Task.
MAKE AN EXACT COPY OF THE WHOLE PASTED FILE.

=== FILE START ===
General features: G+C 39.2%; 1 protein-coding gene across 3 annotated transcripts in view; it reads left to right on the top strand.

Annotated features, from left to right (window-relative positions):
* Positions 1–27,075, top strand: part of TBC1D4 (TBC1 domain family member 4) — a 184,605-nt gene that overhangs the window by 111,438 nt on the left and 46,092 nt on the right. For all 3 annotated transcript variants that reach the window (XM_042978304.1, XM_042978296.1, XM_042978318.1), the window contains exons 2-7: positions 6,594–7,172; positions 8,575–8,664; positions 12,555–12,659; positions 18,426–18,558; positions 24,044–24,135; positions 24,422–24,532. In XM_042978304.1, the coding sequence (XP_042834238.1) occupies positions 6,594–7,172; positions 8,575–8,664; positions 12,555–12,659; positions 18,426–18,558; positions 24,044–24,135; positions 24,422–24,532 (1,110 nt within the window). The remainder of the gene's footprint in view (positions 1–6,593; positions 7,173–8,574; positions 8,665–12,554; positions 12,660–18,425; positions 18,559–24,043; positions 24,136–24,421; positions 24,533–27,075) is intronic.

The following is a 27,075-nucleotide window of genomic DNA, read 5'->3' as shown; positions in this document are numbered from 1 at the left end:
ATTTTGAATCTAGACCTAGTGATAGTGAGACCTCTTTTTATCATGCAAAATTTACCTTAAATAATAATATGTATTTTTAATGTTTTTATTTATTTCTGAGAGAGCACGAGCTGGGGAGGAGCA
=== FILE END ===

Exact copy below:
General features: G+C 39.2%; 1 protein-coding gene across 3 annotated transcripts in view; it reads left to right on the top strand.

Annotated features, from left to right (window-relative positions):
* Positions 1–27,075, top strand: part of TBC1D4 (TBC1 domain family member 4) — a 184,605-nt gene that overhangs the window by 111,438 nt on the left and 46,092 nt on the right. For all 3 annotated transcript variants that reach the window (XM_042978304.1, XM_042978296.1, XM_042978318.1), the window contains exons 2-7: positions 6,594–7,172; positions 8,575–8,664; positions 12,555–12,659; positions 18,426–18,558; positions 24,044–24,135; positions 24,422–24,532. In XM_042978304.1, the coding sequence (XP_042834238.1) occupies positions 6,594–7,172; positions 8,575–8,664; positions 12,555–12,659; positions 18,426–18,558; positions 24,044–24,135; positions 24,422–24,532 (1,110 nt within the window). The remainder of the gene's footprint in view (positions 1–6,593; positions 7,173–8,574; positions 8,665–12,554; positions 12,660–18,425; positions 18,559–24,043; positions 24,136–24,421; positions 24,533–27,075) is intronic.

The following is a 27,075-nucleotide window of genomic DNA, read 5'->3' as shown; positions in this document are numbered from 1 at the left end:
ATTTTGAATCTAGACCTAGTGATAGTGAGACCTCTTTTTATCATGCAAAATTTACCTTAAATAATAATATGTATTTTTAATGTTTTTATTTATTTCTGAGAGAGCACGAGCTGGGGAGGAGCA